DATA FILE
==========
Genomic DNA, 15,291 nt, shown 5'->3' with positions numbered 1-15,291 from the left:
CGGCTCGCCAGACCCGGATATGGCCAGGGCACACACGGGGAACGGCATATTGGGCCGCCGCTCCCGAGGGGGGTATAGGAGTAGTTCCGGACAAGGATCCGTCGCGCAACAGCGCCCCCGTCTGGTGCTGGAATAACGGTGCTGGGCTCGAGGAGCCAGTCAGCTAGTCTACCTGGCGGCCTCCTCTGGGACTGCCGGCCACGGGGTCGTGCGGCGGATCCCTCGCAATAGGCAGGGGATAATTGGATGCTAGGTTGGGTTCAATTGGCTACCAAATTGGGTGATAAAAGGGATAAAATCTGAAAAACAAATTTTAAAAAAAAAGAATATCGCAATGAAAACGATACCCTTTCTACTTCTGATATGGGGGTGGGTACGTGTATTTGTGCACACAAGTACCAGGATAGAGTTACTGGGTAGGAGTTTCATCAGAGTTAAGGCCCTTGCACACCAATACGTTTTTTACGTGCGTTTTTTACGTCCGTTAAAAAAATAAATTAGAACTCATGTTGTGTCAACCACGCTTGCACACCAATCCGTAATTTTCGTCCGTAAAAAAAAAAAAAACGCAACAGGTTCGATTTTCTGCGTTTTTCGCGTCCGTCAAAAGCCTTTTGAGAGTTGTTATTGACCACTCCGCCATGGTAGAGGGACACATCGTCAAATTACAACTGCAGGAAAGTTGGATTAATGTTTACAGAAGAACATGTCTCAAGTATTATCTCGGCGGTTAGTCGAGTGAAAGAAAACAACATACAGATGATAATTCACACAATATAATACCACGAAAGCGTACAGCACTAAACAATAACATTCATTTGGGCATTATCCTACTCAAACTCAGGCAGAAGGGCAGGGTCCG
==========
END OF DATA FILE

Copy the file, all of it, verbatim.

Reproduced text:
Genomic DNA, 15,291 nt, shown 5'->3' with positions numbered 1-15,291 from the left:
CGGCTCGCCAGACCCGGATATGGCCAGGGCACACACGGGGAACGGCATATTGGGCCGCCGCTCCCGAGGGGGGTATAGGAGTAGTTCCGGACAAGGATCCGTCGCGCAACAGCGCCCCCGTCTGGTGCTGGAATAACGGTGCTGGGCTCGAGGAGCCAGTCAGCTAGTCTACCTGGCGGCCTCCTCTGGGACTGCCGGCCACGGGGTCGTGCGGCGGATCCCTCGCAATAGGCAGGGGATAATTGGATGCTAGGTTGGGTTCAATTGGCTACCAAATTGGGTGATAAAAGGGATAAAATCTGAAAAACAAATTTTAAAAAAAAAGAATATCGCAATGAAAACGATACCCTTTCTACTTCTGATATGGGGGTGGGTACGTGTATTTGTGCACACAAGTACCAGGATAGAGTTACTGGGTAGGAGTTTCATCAGAGTTAAGGCCCTTGCACACCAATACGTTTTTTACGTGCGTTTTTTACGTCCGTTAAAAAAATAAATTAGAACTCATGTTGTGTCAACCACGCTTGCACACCAATCCGTAATTTTCGTCCGTAAAAAAAAAAAAAACGCAACAGGTTCGATTTTCTGCGTTTTTCGCGTCCGTCAAAAGCCTTTTGAGAGTTGTTATTGACCACTCCGCCATGGTAGAGGGACACATCGTCAAATTACAACTGCAGGAAAGTTGGATTAATGTTTACAGAAGAACATGTCTCAAGTATTATCTCGGCGGTTAGTCGAGTGAAAGAAAACAACATACAGATGATAATTCACACAATATAATACCACGAAAGCGTACAGCACTAAACAATAACATTCATTTGGGCATTATCCTACTCAAACTCAGGCAGAAGGGCAGGGTCCG